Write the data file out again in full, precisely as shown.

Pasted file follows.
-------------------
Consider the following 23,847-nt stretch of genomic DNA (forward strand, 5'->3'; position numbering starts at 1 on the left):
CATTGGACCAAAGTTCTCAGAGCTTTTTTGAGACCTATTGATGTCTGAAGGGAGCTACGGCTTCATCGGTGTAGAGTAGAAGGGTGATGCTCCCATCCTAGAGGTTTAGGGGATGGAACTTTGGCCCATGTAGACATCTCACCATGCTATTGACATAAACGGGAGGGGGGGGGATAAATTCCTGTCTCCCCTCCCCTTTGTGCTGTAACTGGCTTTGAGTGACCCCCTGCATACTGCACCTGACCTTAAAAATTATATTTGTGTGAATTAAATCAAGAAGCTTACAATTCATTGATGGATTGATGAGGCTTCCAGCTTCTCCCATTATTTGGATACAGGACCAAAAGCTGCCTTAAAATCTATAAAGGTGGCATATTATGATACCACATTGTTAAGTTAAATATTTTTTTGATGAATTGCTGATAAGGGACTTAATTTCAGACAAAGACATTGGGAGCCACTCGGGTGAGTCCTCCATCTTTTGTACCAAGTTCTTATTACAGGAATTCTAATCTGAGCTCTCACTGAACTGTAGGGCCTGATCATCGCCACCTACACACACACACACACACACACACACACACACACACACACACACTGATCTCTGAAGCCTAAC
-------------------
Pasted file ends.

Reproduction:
Consider the following 23,847-nt stretch of genomic DNA (forward strand, 5'->3'; position numbering starts at 1 on the left):
CATTGGACCAAAGTTCTCAGAGCTTTTTTGAGACCTATTGATGTCTGAAGGGAGCTACGGCTTCATCGGTGTAGAGTAGAAGGGTGATGCTCCCATCCTAGAGGTTTAGGGGATGGAACTTTGGCCCATGTAGACATCTCACCATGCTATTGACATAAACGGGAGGGGGGGGGATAAATTCCTGTCTCCCCTCCCCTTTGTGCTGTAACTGGCTTTGAGTGACCCCCTGCATACTGCACCTGACCTTAAAAATTATATTTGTGTGAATTAAATCAAGAAGCTTACAATTCATTGATGGATTGATGAGGCTTCCAGCTTCTCCCATTATTTGGATACAGGACCAAAAGCTGCCTTAAAATCTATAAAGGTGGCATATTATGATACCACATTGTTAAGTTAAATATTTTTTTGATGAATTGCTGATAAGGGACTTAATTTCAGACAAAGACATTGGGAGCCACTCGGGTGAGTCCTCCATCTTTTGTACCAAGTTCTTATTACAGGAATTCTAATCTGAGCTCTCACTGAACTGTAGGGCCTGATCATCGCCACCTACACACACACACACACACACACACACACACACACACACACACACTGATCTCTGAAGCCTAAC